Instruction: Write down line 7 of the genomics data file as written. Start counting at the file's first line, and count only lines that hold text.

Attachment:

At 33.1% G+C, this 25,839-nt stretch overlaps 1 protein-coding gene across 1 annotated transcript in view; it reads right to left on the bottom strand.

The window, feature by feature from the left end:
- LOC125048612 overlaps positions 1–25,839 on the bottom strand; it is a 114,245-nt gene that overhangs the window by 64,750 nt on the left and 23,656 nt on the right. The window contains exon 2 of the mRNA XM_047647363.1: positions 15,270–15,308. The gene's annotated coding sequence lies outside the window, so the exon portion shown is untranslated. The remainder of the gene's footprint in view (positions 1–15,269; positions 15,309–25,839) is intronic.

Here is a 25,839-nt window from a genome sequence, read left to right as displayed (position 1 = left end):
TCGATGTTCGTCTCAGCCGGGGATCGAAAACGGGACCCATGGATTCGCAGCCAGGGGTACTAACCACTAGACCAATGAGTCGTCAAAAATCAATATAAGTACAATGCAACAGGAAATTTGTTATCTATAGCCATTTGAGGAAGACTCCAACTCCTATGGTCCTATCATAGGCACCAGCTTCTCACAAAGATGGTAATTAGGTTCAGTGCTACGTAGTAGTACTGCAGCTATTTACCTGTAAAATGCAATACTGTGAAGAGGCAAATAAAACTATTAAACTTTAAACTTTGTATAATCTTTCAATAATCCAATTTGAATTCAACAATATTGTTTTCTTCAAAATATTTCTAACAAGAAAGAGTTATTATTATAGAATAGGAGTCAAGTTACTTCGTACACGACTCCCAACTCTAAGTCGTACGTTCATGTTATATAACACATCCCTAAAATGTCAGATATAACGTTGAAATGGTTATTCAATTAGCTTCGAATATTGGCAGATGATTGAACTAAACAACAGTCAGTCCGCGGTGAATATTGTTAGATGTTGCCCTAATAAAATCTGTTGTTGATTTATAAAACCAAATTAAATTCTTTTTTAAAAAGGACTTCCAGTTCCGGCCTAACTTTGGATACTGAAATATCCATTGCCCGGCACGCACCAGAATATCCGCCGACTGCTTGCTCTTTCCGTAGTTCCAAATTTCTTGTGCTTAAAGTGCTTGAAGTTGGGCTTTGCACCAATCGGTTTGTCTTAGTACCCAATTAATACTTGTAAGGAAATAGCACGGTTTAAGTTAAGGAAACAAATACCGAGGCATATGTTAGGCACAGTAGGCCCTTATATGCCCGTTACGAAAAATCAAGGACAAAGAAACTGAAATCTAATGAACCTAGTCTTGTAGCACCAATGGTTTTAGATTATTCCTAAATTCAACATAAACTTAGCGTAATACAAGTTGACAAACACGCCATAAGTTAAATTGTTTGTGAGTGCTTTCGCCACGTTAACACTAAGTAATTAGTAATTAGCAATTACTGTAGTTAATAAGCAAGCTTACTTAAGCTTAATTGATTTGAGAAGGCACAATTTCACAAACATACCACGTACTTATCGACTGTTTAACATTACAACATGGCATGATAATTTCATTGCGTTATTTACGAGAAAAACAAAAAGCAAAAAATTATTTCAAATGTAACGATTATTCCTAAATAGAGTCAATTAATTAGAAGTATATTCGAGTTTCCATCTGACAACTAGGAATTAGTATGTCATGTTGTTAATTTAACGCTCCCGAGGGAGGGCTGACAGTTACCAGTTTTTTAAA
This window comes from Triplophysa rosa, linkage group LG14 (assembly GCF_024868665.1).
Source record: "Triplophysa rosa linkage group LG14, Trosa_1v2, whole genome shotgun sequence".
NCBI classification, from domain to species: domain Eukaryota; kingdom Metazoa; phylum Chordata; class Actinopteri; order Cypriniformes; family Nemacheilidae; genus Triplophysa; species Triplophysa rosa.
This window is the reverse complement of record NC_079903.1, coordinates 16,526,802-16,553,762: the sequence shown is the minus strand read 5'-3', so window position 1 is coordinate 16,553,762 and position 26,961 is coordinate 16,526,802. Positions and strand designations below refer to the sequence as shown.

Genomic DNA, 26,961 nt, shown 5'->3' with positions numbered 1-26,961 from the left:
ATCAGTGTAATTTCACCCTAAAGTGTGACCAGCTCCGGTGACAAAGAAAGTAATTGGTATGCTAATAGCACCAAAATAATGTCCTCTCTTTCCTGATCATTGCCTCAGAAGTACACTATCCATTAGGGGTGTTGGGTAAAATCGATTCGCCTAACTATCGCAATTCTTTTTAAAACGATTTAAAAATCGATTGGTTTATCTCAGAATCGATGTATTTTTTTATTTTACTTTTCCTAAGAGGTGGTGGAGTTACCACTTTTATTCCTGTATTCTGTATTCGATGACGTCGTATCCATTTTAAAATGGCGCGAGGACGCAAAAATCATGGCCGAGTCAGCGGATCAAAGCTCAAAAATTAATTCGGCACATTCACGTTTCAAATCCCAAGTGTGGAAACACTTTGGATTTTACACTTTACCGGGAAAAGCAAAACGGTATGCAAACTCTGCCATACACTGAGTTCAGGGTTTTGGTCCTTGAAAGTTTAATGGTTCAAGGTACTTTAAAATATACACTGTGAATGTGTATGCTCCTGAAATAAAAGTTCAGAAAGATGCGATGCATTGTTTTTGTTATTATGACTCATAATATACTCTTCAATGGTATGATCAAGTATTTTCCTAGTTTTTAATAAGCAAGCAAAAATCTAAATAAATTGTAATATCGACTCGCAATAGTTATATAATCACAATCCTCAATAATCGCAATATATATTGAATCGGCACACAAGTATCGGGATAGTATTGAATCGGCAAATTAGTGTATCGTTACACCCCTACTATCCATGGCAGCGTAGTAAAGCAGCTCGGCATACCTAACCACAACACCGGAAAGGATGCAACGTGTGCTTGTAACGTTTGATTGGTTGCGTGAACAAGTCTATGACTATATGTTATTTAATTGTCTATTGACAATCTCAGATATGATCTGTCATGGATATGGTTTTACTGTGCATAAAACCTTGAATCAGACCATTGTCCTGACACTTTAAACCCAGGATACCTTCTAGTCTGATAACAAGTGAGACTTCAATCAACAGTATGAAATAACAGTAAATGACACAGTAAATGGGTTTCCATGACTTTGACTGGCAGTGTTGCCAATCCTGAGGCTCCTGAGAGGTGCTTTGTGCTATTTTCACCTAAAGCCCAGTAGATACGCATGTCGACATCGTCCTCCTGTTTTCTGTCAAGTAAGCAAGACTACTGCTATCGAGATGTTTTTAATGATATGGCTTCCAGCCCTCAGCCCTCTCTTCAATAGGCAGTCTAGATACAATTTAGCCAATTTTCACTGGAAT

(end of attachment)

Source record: "Triplophysa rosa linkage group LG14, Trosa_1v2, whole genome shotgun sequence".